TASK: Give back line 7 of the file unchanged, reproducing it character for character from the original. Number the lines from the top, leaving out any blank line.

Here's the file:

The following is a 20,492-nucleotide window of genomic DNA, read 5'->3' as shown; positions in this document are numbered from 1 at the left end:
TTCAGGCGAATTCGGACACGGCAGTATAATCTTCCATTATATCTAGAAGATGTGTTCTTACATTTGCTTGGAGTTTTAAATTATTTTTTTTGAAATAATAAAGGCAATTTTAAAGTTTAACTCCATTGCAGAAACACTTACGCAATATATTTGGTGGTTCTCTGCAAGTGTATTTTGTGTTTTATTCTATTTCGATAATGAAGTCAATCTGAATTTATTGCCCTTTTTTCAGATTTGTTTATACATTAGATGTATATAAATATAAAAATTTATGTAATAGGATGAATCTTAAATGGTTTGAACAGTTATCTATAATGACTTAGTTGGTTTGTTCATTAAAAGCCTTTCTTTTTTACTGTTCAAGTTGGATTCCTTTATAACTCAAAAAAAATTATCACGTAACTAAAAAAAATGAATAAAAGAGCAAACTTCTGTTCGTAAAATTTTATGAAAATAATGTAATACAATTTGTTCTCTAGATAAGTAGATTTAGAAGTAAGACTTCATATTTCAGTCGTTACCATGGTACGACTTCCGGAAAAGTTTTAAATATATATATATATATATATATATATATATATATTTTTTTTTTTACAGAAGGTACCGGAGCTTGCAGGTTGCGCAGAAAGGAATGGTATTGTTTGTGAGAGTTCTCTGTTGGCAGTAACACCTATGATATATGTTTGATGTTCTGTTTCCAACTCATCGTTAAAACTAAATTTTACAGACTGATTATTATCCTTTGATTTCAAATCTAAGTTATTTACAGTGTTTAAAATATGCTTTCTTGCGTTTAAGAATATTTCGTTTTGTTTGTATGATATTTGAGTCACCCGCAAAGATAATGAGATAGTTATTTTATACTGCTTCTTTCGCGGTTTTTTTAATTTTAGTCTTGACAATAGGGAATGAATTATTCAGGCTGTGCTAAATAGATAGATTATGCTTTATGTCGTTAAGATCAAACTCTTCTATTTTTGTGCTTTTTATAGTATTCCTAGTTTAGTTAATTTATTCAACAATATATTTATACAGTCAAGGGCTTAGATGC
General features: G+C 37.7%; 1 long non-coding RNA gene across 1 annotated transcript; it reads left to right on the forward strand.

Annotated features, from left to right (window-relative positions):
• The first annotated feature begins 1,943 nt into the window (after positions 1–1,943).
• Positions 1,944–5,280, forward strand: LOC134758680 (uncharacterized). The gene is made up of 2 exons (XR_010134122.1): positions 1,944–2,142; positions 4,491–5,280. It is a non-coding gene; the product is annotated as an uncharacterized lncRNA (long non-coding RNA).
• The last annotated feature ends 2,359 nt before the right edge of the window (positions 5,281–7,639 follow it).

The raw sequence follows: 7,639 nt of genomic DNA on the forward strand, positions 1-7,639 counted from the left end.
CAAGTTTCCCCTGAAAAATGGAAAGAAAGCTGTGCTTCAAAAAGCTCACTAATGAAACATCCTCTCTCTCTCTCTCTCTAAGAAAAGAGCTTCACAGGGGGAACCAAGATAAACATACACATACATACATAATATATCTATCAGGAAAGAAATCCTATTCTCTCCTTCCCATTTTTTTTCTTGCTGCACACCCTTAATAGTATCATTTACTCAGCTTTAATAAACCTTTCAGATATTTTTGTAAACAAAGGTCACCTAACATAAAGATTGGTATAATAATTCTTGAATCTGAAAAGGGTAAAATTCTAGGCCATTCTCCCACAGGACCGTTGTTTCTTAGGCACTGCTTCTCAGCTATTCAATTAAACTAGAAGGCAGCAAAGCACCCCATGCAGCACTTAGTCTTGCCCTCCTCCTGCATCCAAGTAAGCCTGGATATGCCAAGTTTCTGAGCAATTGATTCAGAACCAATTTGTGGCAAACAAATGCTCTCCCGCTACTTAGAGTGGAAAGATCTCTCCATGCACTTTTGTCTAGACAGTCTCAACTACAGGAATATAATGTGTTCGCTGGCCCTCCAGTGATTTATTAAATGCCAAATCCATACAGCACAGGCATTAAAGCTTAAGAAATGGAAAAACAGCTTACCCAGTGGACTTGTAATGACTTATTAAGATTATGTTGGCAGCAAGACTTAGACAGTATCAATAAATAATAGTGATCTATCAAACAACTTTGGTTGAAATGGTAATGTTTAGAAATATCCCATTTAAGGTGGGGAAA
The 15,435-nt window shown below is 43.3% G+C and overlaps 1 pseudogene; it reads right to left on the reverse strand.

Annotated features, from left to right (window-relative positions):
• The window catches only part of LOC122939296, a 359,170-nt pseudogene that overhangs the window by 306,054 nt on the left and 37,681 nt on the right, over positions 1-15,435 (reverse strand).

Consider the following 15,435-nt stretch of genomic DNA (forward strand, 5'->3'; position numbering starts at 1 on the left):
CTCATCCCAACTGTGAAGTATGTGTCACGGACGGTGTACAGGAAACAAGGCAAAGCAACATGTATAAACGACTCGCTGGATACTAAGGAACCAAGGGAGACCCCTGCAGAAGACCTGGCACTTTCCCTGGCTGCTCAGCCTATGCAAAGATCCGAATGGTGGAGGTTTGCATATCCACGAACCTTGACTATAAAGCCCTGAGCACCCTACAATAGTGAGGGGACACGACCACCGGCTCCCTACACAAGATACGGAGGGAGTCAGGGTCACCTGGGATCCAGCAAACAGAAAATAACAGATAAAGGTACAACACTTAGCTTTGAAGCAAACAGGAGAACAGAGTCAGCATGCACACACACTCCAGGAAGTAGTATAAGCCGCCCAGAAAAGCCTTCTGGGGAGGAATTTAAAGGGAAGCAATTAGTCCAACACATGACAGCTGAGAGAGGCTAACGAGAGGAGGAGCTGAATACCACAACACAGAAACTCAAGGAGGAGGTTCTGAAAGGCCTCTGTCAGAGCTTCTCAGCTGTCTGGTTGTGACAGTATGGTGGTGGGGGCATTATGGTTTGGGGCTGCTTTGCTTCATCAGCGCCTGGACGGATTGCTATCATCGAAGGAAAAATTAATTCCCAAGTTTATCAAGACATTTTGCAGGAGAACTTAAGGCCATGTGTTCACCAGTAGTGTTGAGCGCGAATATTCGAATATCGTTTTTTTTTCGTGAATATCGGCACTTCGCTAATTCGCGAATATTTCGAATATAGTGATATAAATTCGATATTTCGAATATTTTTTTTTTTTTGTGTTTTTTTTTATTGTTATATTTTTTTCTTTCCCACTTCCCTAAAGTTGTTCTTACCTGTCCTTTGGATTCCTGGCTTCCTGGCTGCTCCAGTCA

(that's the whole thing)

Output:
• The last annotated feature ends 2,359 nt before the right edge of the window (positions 5,281–7,639 follow it).